‘Listening to young people is not a tick-box exercise’ (New York Times Climate Hub, COP26)

By Rachel Nixseaman

Rachel from Scotland is a passionate youth and community worker with YMCA Bellshill and Mossend. As a facilitator, Rachel supported the delivery of Scotland’s Climate Assembly and has delivered learning events for local climate action networks, bringing together local businesses, charities and residents to work towards positive climate action.

I was invited to join the Bright Lights: Scottish Youth Climate Initiatives panel at the New York Times Climate Hub, sharing my thoughts and experiences of youth engagement and co-design processes, and was joined by members of the Young People’s Forest Project, as well as children from the Children’s Parliament who took part in Scotland’s Climate Assembly. Both of these projects offer unique opportunities for children and young people to influence and shape climate action in Scotland.

The Young People’s Forest is currently in the early stages of developing an accessible and inclusive piece of land to be utilised by Scotland’s young people. The Children’s Parliament supported Scotland’s Climate Assembly, bringing together children and adults of all backgrounds to create recommendations for our government to work towards positive climate action and achieve our net zero goals.

I was excited to hear from Nelly, Josh and Finn about their work with the Young People’s Forest so far. They are working alongside national youth organisations and the Forestry Commission, leading on all aspects of the project, from buying the land to planning sustainable planting. And I loved hearing from Margaret, Atholl and Seamus about their experiences with Scotland’s Climate Assembly and the impact the climate crisis is having on their homes in the Western Isles. I supported Scotland’s Climate Assembly as a facilitator, so it was interesting to hear their perspectives on the process and how their engagement differed from my own.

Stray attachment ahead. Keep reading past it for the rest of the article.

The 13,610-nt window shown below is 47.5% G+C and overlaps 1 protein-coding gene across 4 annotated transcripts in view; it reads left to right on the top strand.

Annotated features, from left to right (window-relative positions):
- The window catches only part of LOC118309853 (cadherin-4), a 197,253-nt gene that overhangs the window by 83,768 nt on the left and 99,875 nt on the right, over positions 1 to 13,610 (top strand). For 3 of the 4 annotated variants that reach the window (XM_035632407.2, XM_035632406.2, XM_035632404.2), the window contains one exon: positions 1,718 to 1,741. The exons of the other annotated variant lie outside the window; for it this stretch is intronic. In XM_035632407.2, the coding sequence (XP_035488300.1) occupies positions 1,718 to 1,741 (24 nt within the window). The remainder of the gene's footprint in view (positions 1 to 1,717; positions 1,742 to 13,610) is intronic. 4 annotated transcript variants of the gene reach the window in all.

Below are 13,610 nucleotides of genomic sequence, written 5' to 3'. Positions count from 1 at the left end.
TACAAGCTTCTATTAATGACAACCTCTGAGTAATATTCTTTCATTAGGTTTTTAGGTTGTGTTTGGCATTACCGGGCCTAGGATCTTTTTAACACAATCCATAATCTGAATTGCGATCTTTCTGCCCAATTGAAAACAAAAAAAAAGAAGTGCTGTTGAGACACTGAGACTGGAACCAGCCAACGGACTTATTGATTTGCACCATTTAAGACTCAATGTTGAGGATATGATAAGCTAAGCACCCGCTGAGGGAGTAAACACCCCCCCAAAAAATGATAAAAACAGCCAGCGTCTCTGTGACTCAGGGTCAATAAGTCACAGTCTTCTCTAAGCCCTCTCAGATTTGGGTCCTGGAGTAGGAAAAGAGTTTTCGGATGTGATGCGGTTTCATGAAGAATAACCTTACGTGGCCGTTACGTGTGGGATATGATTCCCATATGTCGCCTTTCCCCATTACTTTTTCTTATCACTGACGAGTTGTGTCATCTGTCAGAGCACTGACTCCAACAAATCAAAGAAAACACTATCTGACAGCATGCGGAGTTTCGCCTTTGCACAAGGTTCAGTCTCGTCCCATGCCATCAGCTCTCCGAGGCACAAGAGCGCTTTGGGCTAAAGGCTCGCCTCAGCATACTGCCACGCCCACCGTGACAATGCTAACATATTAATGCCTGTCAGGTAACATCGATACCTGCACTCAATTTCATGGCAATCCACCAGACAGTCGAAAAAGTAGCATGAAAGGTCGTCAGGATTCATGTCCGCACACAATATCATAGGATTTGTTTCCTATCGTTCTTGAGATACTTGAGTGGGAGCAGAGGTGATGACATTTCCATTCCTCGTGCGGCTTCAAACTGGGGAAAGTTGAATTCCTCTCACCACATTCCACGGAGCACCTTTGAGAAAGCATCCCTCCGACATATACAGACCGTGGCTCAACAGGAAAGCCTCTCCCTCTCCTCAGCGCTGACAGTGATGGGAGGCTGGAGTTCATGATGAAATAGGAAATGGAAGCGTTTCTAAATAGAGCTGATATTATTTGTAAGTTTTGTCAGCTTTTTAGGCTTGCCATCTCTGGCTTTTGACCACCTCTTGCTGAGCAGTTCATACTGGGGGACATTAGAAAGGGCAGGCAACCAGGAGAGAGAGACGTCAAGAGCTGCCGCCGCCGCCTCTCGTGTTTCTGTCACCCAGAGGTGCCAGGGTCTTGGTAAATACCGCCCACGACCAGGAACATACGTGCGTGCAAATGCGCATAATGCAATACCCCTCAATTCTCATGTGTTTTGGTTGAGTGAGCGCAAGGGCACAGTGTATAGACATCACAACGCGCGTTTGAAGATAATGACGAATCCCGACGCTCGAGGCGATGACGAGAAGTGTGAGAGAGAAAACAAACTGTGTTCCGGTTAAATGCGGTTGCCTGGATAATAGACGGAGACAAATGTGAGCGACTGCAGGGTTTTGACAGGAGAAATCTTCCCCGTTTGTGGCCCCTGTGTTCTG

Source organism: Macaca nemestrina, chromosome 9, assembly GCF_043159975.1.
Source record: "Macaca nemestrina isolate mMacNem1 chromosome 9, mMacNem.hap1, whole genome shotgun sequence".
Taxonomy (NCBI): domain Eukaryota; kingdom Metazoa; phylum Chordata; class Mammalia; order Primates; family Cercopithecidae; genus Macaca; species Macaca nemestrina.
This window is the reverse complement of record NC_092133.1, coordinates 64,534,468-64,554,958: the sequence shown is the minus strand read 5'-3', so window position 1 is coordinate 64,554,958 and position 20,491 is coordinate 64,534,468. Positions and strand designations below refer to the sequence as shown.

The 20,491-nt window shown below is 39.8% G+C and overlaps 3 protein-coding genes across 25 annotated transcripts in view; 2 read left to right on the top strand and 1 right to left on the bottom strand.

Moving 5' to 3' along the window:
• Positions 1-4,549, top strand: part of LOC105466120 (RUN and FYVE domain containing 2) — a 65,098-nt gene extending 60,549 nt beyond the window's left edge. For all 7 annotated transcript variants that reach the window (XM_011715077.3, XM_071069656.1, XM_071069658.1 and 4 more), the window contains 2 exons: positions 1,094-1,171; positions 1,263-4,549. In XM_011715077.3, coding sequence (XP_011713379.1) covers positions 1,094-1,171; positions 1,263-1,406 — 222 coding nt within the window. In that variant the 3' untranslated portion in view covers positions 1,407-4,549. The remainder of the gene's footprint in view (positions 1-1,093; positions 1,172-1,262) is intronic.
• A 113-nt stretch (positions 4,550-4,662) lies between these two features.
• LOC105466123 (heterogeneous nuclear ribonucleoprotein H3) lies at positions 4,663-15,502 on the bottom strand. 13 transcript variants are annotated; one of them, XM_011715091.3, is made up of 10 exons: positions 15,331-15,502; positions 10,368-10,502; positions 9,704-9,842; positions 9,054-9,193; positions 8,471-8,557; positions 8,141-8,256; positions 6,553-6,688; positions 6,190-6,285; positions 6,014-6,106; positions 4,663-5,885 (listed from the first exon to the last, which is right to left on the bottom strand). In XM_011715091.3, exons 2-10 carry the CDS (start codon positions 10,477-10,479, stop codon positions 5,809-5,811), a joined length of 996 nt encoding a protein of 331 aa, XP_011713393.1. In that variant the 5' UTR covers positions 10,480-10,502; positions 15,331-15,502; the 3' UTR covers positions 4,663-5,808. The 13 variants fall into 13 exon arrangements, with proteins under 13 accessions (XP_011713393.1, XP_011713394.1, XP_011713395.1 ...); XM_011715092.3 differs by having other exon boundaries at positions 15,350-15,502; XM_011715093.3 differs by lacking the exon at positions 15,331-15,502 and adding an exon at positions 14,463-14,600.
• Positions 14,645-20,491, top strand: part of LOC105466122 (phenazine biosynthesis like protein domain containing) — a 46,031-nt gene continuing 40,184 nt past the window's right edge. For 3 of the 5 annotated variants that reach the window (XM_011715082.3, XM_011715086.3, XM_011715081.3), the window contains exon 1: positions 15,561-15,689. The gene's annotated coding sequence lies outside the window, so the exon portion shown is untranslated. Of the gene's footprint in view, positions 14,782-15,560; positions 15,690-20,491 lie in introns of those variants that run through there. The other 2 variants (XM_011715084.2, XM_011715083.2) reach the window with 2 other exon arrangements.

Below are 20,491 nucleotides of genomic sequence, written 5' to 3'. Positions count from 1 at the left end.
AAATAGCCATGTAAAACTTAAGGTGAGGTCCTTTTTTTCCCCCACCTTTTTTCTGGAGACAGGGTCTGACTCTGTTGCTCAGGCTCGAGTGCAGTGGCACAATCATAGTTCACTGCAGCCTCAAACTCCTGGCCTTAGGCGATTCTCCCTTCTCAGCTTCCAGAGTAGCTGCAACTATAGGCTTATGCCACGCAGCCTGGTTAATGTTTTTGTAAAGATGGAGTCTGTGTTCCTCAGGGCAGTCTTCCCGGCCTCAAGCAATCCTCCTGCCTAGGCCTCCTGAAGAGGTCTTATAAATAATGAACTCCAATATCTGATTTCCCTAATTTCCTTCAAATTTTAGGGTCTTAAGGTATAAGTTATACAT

I was also able to share my own experiences facilitating citizen’s assemblies, including the Climate Assembly, as well as other pieces of co-design work. While my experiences with co-design have been positive and resulted in meaningful change, everyone on the panel agreed that these opportunities are not accessible enough for children and young people, and that there is still need for radical and systemic change. Children and young people in communities across Scotland (and beyond) are passionate and engaged, delivering innovative projects to tackle issues including the global climate crisis. It is Governments and decision makers who need to make changes, creating spaces for young people’s voices to be heard, and ensuring those voices are listened to in a way that is both meaningful and genuine. These exercises should not be a tick box.

The panel unanimously agreed that co-design processes can be a bit scary: children and young people may feel nervous sharing their ideas with decision-makers, while decision-makers are often reluctant to hand over any control to children and young people. What was evident from this panel and the examples shared, is that we need to trust the process. Co-design brings people together to share creative and innovative ideas in a safe space, working together towards positive futures.

I loved being able to share some of my passion for youth engagement, and to be surrounded by people who share that passion also – as well as a lot of trees (they built a forest inside!) I hope that anyone who watched the panel took away some tips on how to deliver co-design processes, and will feel more confident handing control over to young people.

You can watch Rachel on the Bright Lights: Scottish Youth Climate Initiatives panel here.